Shikha Dalmia in Bloomberg Laments Pro-Immigration Conservatives Who Tout the "Chain Migration" Myth


On immigration, it seems, the conservatives' principle is conservation of anti-immigration bias. If they tamp down animus against one set of immigrants, then they must whip it up against another.

How else to explain the gratuitous swipe against "chain migration" in an otherwise excellent commentary in the Wall Street Journal last week by Jeb Bush and Clint Bolick debunking virtually every other immigration myth on the right, asks Shikha Dalmia?

While calling for more employment-based immigration, for both skilled and unskilled foreign workers, Bush and Bolick maintained that since the 1960s, thanks to American emphasis on family reunification, the driver of immigration to the U.S. has been "chain migration," which purportedly allows immigrants to bring in their extended families until entire villages are emptied out.  

But "chain migration" is a myth cooked up by ultra-restrictionist organizations, such as NumbersUSA, that foster misunderstanding about how U.S. laws work and undermine more-welcoming policies.

Go here to read the whole thing.

Bonus material: Reason's flowchart on the long wait times that immigrants have to endure, thanks to our utterly broken immigration system.

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  1. “extended families”

    Do they not realize just how long it takes to get an in-law into this country? Or how long it takes for that in-law to become a resident who can sponsor in-laws of his own?

    If you wanted to get an “entire village” into this country by now you would have needed to have started long before modern immigration policy was enacted.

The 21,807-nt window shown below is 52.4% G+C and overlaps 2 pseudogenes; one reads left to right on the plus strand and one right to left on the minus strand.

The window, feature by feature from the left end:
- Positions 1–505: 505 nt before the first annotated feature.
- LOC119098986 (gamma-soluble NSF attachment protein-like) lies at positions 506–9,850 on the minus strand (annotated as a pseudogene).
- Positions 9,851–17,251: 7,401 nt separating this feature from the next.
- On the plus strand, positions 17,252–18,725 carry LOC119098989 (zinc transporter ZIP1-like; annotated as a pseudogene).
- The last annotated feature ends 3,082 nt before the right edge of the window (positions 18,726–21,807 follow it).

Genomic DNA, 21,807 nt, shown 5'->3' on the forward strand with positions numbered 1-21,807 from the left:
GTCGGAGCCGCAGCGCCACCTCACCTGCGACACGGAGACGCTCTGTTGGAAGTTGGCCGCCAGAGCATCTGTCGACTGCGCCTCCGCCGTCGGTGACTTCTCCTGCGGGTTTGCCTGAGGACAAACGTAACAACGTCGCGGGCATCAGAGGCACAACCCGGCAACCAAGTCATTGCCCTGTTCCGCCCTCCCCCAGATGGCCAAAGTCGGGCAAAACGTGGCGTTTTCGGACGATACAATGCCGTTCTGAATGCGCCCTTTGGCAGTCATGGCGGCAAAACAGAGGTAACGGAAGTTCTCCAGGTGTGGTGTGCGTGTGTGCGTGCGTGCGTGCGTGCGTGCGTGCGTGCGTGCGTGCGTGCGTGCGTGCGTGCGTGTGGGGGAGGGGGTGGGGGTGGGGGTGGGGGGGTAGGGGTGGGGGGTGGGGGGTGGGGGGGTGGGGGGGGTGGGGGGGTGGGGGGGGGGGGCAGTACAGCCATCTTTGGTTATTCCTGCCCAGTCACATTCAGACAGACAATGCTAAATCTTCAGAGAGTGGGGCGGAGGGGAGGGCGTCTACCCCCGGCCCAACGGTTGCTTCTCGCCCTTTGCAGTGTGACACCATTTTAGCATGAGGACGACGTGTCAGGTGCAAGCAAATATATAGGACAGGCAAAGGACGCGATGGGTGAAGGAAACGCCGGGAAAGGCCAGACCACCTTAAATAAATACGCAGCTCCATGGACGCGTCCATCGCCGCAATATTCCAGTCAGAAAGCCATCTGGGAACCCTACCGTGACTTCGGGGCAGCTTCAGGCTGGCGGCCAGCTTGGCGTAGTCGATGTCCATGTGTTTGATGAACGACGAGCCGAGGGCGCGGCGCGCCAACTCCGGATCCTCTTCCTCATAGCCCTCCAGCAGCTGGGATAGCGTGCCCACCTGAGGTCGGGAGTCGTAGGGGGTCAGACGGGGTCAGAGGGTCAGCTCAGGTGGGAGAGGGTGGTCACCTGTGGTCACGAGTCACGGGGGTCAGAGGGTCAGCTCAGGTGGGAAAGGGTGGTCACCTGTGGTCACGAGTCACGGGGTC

2. …until entire villages are emptied out.

    We takes a village.

  3. Everyone knows that he proper libertarian position on immigration is “keep those brown skinned commie furners out!!”

    To be fair, there are many different breeds of libertarians. They can range from the big government “we need government to put a big plastic bubble around the country” libertarians, to the Hoppe-esque “Smash the state (except for the INS)” anarcho-libertarians.

    1. Considering the beyond-hilarious “anarchist” justifications for prohibiting freedom of travel, residence, labor, and association with agreeable property owners that Hoppe and his ilk provide, are you sure there is anything inside that range?

      1. The spectrum of anti-immigration libertarianism is very broad! Just go peruse the HnR commentariat of the last few days. While I can understand some pragmatic arguments against radical reform of our immigration policies, just simply cannot understand the “moral” arguments coming from so-called libertarians. Are they unfamiliar with the non-aggression principle? Are they unclear on the concept of natural and unalienable rights? Heck, are they confused as to the difference between larger and smaller sizes of government?

        I am frankly dismayed by all the shameless pandering to the cultural conservatives that is going on. Do these libertarians really think the crypto-racists of the right are going to reform and change their ways just because they gave them a lap dance?

        1. Im not sure any of those arguments were coming from actual libertarians, but I may be in dangerous of True Scotsmaning them out.

  4. Is Shikha whining about how long it is taking to bring her extended family in and sign them all up for entitlements?

  5. “Chain migration” is hardly a “myth”: it is well established in the anthropological and sociological literature. It is largely non-existent in the case of in-migration into the U.S., however, because U.S. policies make it difficult. But in places with more open policies, it is not uncommon for some of the younger men in a family to immigrate, find jobs, and send money back home to bring the rest of the family along. And within the U.S. it is quite common between states, where a family member moves to another state and then the rest of the family follows over time.

    Just because some restrictionist organizations have misused the concept for their own ends doesn’t mean the concept itself is invalid.

  6. You have got to admit dude that is like WAY cool!

  7. The funniest thing about this sad article is that Shikha’s own flowchart SHOWS that chain migration exists. Oh, it’s not called that, it’s called ‘the easiest way to become a citizen’.

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